Introduction to Body movements
The ability of organisms to change position, by using their body parts, is called movement.
- Skeleton is the internal structure in organisms, which helps in bringing about movement.
- It forms a framework that gives the shape of the body and provides support to organisms.
- The skeleton is made up of bones.
- Different kinds of bones are joined to each other in a particular manner.
- These joints facilitate various types of movements.
- In higher animals, bones, muscles and cartilage together make the movement possible.
- Muscles are parts of the body that help in bringing about movement.
- Muscles may be attached to bones, (humans) or may work alone (earthworm).
- Part of the skeleton that is not hard as bones and can be bent, is cartilage.
- They are found in the upper part of the ear, the tip of the nose and at the tips of long bones.
- Joints are the points where two parts of the skeleton are fitted together to make movement possible.
- Examples are hip joint, elbow joint, knee joint, etc
Ball and Socket Joint
- Ball and socket joint, where the rounded end of one bone fits into the cavity of the other bone.
- It brings in movement in all directions.
- It is seen in the hips and shoulders of the human body.
- A pivotal joint is where a cylindrical bone rotates in a ring.
- It joins the neck to the head.
- It allows to bend the head forward and backwards and turn the head to our left or right.
- Hinge joints bring about movement in only back and forth direction.
- The knees and elbows have hinge joints.
- The following image is a hinge joint in the elbow.
- Fixed joints are immovable joints because the bones are joined together.
- Such joints are found in the skull.
Gaits of Animals
The different patterns of movement of animals due to the differences in their skeletal structure are called gaits of animals.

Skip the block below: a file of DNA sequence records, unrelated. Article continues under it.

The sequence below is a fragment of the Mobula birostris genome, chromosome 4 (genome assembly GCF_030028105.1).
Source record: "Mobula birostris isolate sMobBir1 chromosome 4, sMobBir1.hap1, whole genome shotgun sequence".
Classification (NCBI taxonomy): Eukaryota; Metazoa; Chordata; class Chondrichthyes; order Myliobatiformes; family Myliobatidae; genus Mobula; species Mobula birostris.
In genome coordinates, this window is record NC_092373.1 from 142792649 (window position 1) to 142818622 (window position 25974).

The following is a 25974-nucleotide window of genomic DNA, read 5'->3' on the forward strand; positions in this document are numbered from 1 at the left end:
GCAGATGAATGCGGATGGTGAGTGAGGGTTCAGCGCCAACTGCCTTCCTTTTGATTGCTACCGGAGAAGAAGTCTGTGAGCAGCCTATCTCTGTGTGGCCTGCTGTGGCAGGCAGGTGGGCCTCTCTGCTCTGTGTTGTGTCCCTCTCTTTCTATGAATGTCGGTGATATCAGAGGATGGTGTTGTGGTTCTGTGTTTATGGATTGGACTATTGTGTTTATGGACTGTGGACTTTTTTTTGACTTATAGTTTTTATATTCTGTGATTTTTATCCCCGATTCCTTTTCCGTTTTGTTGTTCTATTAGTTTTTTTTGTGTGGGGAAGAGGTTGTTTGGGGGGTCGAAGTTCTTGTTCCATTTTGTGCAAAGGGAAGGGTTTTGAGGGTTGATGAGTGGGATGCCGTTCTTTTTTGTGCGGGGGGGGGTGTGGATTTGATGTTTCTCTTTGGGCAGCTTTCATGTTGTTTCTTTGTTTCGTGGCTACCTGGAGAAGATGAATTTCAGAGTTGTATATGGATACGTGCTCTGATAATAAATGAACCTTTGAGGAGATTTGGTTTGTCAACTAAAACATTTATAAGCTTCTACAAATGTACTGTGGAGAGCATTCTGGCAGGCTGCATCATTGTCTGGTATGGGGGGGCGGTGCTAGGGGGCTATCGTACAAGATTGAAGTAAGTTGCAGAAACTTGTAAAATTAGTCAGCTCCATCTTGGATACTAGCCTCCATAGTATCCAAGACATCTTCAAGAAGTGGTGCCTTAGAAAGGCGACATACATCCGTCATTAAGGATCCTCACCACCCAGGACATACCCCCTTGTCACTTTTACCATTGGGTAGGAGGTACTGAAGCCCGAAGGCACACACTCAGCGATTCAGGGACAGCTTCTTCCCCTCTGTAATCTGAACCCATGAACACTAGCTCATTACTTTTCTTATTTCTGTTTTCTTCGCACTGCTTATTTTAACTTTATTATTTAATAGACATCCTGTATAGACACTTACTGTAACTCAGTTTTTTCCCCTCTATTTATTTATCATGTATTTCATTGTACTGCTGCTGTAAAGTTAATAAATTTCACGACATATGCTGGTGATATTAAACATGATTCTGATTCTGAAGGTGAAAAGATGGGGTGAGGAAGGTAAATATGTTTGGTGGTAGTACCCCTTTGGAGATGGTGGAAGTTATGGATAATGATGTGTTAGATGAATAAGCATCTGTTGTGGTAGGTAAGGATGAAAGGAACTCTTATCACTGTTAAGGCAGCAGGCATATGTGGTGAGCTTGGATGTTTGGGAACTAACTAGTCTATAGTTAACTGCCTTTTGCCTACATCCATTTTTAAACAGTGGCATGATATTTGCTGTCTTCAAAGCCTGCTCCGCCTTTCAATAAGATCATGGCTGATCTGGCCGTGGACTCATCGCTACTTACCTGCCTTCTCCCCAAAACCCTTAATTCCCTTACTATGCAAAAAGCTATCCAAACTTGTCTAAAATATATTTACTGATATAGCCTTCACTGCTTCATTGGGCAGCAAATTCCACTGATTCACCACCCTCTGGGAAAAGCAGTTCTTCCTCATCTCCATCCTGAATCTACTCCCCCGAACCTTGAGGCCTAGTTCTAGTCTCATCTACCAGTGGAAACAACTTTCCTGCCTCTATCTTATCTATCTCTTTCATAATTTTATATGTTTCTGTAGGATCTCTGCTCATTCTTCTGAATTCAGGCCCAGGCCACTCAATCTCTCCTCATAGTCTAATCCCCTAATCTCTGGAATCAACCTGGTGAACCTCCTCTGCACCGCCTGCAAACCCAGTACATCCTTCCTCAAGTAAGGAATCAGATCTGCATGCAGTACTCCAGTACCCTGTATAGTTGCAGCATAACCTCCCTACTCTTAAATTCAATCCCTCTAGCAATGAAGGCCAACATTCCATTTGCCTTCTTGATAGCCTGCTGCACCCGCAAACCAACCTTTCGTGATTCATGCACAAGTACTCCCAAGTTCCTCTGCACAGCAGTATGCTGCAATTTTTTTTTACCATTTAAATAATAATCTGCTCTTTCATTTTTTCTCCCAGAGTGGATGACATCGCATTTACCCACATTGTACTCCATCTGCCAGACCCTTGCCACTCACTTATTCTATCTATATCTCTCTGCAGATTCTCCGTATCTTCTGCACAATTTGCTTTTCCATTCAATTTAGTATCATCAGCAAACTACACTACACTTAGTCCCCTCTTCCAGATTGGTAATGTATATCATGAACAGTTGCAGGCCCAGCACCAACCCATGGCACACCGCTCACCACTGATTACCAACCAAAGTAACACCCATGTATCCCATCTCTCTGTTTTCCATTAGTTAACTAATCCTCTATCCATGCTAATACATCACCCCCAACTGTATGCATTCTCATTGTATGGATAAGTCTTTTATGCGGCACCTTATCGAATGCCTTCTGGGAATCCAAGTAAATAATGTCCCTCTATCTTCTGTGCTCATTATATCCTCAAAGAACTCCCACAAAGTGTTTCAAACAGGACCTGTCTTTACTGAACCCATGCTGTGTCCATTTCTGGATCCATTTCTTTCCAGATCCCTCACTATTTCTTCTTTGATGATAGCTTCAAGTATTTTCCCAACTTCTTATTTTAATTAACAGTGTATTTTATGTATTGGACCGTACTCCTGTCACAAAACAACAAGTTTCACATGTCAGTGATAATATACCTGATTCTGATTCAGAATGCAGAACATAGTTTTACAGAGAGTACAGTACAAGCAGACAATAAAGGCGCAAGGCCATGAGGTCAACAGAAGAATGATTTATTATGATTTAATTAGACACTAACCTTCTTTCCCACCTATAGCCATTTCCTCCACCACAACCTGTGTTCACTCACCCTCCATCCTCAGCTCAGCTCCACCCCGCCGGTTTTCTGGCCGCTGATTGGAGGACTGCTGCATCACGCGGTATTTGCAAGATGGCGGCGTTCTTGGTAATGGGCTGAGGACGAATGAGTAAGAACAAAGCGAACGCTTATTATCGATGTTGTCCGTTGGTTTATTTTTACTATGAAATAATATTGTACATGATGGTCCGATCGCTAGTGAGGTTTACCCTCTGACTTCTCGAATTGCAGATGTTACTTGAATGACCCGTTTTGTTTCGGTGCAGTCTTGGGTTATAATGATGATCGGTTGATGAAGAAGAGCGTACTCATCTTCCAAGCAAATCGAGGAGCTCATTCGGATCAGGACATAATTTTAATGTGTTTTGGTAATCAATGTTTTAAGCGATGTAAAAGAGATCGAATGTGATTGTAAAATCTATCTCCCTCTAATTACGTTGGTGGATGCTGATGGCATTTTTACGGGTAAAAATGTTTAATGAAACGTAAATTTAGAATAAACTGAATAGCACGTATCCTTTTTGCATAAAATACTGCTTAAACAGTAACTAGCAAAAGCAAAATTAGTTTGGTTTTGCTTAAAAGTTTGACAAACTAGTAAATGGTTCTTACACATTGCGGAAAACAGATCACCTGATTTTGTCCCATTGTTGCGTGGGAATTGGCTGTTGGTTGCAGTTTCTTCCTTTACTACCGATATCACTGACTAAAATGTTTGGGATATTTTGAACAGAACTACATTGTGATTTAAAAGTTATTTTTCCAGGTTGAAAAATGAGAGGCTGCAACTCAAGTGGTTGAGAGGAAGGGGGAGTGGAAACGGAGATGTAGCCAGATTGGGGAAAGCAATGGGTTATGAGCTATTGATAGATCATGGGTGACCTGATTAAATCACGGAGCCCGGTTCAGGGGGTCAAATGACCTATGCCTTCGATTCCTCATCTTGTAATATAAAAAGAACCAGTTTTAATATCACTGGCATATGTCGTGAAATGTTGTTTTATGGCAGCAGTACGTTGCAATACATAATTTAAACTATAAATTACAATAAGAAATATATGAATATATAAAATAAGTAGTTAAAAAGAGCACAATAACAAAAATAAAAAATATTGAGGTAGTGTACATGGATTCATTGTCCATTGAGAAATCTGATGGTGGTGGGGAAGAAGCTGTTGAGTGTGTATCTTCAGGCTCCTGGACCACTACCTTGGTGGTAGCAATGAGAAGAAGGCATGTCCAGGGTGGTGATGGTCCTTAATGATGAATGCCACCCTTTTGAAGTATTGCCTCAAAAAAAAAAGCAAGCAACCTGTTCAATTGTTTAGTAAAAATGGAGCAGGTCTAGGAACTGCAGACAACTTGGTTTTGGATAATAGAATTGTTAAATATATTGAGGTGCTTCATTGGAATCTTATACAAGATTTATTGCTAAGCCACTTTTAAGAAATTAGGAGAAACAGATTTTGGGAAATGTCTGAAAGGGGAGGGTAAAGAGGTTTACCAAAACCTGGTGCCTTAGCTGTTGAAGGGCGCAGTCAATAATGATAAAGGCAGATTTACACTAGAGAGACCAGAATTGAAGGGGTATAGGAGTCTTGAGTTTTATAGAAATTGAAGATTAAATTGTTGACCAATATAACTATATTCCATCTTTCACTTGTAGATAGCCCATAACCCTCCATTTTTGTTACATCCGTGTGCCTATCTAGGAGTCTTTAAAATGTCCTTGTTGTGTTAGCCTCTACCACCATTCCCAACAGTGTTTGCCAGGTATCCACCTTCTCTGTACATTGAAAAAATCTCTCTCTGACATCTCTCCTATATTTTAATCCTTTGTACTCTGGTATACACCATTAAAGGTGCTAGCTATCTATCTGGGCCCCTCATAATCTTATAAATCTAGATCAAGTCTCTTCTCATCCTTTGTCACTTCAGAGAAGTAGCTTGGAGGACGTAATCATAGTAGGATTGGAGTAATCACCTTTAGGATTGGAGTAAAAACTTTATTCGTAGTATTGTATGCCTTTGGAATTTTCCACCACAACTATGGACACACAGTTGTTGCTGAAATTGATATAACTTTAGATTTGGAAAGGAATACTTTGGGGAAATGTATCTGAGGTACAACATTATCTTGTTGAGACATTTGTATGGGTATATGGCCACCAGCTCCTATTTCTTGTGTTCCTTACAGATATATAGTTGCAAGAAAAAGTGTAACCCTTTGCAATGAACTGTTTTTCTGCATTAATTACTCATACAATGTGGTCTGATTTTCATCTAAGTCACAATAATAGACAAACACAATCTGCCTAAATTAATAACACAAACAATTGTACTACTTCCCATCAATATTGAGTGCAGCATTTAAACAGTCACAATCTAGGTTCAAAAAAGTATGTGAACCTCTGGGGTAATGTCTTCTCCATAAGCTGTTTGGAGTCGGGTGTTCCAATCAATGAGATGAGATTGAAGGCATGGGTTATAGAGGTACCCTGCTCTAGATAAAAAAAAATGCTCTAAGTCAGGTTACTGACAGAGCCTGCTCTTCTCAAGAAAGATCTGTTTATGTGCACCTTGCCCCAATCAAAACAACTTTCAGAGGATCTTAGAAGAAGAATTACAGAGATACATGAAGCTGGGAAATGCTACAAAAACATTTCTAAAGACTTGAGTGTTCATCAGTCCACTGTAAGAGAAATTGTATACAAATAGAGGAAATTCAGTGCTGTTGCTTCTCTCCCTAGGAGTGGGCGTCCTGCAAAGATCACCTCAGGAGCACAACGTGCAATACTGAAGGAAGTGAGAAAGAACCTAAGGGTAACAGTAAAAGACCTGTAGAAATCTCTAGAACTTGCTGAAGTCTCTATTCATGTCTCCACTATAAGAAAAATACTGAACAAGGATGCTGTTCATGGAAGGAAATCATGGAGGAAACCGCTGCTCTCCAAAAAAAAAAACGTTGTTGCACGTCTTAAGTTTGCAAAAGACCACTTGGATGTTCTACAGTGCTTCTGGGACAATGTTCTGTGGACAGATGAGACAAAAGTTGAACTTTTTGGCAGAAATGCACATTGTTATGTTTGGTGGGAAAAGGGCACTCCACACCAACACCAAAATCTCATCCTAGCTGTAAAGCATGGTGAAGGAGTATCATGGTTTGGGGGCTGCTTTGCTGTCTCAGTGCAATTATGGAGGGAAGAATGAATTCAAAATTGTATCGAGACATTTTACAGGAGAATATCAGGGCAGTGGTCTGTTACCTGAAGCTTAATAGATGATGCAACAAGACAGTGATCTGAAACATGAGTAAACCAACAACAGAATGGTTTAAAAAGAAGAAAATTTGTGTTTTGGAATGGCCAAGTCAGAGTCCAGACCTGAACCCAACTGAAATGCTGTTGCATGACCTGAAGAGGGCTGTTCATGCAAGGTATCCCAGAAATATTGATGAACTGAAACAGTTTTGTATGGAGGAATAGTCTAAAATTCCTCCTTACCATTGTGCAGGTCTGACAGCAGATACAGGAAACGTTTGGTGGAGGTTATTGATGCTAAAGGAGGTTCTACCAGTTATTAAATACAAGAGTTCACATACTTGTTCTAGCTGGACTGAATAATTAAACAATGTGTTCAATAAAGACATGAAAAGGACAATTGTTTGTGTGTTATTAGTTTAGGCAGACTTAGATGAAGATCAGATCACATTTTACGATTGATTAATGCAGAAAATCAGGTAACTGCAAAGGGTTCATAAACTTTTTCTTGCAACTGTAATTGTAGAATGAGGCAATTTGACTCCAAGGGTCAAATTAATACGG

- The earthworm does not have any internal skeleton.
- The body is made up of many rings joined end to end and muscles attached to these rings help to extend and shorten the body.
- The skin of earthworm also has a large number of tiny bristles that help it get a good grip on the ground.
- Repeated extension and contraction of the body muscles, enable the earthworm to move through the soil.
- Snails move with the help of their muscular, flat foot.
- They glide along a solid surface which is lubricated with mucus.
- This motion is powered by succeeding waves of muscular contractions of the foot.
- The body of a cockroach is covered with a hard outer skeleton that is made of different units joined together.
- It has three pairs of legs for walking and two pairs of wings attached to the breast for flying.
- It has distinct muscles that are used for movement.
- The muscles attached to the legs help in walking.
- The breast muscles attached to the wings help in flying, although they are not good flyers.
- Birds have a special skeletal and muscular structures that help them to fly.
- The forelimbs are modified to become wings and the bones inside are hollow to suit flying.
- The bones of the hind limbs are used for perching and walking.
- The shoulder bones and breastbones are strong and support muscles of flight, which move the wings up and down.
- Fishes have a streamlined body that helps them swim with least resistance.
- They use tail fin for small jerks through water and other fins assist swimming.
- The tail fin is also used for changing directions.
- Snakes do not have legs for movement but use their long backbone along with muscles for movement.
- Their body curves into many loops, which gives it a forward push by pressing against the ground.
Learn more about the Body movements, Bones, joints, and about the skeletal system from the topics given below: